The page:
New Editing Rig Build

March 23, 2016


My last editing PC was a custom Dell XPS that in its time was an absolute beast. Intel i7 CPU, 16Gb RAM, 1TB hard drive and a 1Gb gaming graphics card. Meager by today's standards perhaps, but this was 7 years ago.

It's generally worked very well over the years with the exception of heat management, a factor I suspect greatly affected the reliability of the machine. Parts eventually started failing and I found myself replacing the graphics card (and due to lack of availability on the island the replacement was utter garbage in comparison), memory modules and a hard disk.

The last straw for me was when it started dropping SATA drives and memory modules randomly. Each photo was taking me multiple hours to edit, with Photoshop crashing upwards of ten times a day. Due to the age of the PC there was no way I could get a compatible motherboard locally, and even online was proving challenging to find a replacement.

The time had come to start fresh. It was time to build a new machine.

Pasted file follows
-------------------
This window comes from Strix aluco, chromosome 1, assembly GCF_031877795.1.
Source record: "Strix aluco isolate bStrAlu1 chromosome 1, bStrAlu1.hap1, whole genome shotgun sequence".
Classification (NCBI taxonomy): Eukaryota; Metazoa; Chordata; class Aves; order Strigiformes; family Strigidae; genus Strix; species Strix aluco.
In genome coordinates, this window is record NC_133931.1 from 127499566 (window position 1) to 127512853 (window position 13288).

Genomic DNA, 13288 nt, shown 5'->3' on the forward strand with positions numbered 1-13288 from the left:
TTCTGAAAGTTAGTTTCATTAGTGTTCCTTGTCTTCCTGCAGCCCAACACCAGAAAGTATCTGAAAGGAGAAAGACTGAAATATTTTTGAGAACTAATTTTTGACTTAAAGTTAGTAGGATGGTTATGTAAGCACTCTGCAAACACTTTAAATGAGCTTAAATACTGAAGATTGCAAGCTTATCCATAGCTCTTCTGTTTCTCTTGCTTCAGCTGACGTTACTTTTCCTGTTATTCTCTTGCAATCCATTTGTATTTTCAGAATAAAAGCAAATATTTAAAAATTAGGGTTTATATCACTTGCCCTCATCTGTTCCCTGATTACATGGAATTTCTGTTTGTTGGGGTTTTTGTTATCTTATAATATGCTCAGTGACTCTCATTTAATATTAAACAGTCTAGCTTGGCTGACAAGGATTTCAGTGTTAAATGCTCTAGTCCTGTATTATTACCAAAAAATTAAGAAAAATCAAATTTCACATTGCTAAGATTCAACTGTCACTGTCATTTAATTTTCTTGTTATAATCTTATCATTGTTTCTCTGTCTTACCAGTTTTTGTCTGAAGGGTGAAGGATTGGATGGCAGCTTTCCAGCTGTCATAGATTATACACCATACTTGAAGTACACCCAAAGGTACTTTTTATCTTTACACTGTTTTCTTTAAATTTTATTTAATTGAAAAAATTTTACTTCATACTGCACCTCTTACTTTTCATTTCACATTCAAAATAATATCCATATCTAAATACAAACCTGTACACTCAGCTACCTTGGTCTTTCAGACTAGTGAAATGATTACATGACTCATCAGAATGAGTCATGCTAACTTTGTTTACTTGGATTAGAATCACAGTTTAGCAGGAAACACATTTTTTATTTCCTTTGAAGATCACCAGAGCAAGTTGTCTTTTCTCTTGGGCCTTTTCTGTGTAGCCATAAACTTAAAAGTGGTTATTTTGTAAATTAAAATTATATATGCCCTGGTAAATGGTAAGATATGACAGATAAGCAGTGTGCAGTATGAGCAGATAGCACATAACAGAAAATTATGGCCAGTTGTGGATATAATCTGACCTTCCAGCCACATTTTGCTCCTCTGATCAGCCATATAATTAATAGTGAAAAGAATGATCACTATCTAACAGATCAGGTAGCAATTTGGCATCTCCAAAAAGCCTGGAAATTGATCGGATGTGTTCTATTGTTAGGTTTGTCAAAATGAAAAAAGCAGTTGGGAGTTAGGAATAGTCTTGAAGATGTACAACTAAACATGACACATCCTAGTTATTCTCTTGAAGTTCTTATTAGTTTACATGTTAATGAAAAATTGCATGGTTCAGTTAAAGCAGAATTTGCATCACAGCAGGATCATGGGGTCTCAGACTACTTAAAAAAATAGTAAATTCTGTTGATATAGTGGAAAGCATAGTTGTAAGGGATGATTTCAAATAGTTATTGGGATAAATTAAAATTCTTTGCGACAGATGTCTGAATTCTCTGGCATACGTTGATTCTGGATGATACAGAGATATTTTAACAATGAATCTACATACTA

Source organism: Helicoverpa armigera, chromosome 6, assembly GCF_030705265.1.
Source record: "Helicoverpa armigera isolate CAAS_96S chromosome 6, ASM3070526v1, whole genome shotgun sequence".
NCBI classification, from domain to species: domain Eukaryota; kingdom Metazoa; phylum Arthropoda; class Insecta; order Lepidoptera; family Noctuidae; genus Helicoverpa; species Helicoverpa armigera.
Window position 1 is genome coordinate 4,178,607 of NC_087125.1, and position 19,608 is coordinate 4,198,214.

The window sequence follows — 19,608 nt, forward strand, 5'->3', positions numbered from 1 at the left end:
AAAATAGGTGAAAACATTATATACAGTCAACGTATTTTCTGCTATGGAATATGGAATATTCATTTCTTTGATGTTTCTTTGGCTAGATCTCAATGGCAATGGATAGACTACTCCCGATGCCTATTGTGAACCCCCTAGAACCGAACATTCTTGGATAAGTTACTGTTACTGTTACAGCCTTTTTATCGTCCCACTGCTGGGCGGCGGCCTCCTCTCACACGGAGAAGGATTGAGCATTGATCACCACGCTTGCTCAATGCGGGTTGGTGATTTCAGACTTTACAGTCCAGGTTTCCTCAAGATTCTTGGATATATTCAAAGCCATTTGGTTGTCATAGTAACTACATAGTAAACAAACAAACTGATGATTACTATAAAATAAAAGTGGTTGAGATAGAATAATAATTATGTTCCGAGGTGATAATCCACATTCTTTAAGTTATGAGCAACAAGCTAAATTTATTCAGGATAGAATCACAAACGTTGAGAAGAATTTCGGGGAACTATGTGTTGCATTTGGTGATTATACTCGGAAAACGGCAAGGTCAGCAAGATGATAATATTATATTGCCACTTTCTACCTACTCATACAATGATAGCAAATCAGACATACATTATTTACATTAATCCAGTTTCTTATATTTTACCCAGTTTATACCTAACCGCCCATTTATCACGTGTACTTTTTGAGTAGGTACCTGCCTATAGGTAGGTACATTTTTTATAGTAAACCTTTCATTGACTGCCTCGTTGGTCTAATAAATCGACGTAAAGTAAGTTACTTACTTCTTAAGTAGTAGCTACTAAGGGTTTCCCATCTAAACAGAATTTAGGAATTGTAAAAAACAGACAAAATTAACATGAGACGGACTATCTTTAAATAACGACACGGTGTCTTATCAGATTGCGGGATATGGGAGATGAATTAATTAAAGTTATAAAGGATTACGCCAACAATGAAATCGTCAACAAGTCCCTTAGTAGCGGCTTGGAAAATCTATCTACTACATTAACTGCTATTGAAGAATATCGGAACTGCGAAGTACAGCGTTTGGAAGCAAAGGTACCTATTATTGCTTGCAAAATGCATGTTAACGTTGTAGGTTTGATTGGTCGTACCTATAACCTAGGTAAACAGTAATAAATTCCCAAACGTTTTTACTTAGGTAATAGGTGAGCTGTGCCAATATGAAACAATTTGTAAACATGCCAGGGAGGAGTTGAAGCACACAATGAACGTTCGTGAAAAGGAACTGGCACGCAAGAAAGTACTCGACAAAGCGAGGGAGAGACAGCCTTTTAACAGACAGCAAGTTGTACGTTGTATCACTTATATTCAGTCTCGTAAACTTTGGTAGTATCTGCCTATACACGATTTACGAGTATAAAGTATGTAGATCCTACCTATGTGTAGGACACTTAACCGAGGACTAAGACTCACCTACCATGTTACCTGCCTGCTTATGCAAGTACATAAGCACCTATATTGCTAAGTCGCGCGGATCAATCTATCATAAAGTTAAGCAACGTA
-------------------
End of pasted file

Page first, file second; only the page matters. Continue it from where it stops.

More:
The Specs


I went with a case from NZXT called the S340. It was a great price, got solid reviews and had a clean, minimalist design. I'm not big into the futuristic cases with weird lines and funky materials. Matte black with subtle red highlights fit my style perfectly. Plus it was made to accommodate a large CPU water-cooling system which I knew I was going to be using. Nice cable management means internal airflow is good and everything runs efficiently.

Power Supply

The PSU I originally chose was a 600 watt unit that would easily have been good enough for my needs, but I wanted to "future proof" this build a bit, and multiple graphics cards are a real possibility in the future so I upped the spec to a 750w model for very little extra. EVGA was highly recommended, had a nice finish and was semi modular, allowing me to reduce unnecessary cable clutter inside my case.


Gigabit was my original choice for this system as I've had generally good experience with their boards previously. After much research however, the Asus Z170-A had much more bang-for-your-buck than any of Gigabit's offerings. Plus it had an M.2 slot which meant I could better utilise my two SSDs. On top of all that it seemed to offer a better UI for overclocking, which I was keen to do.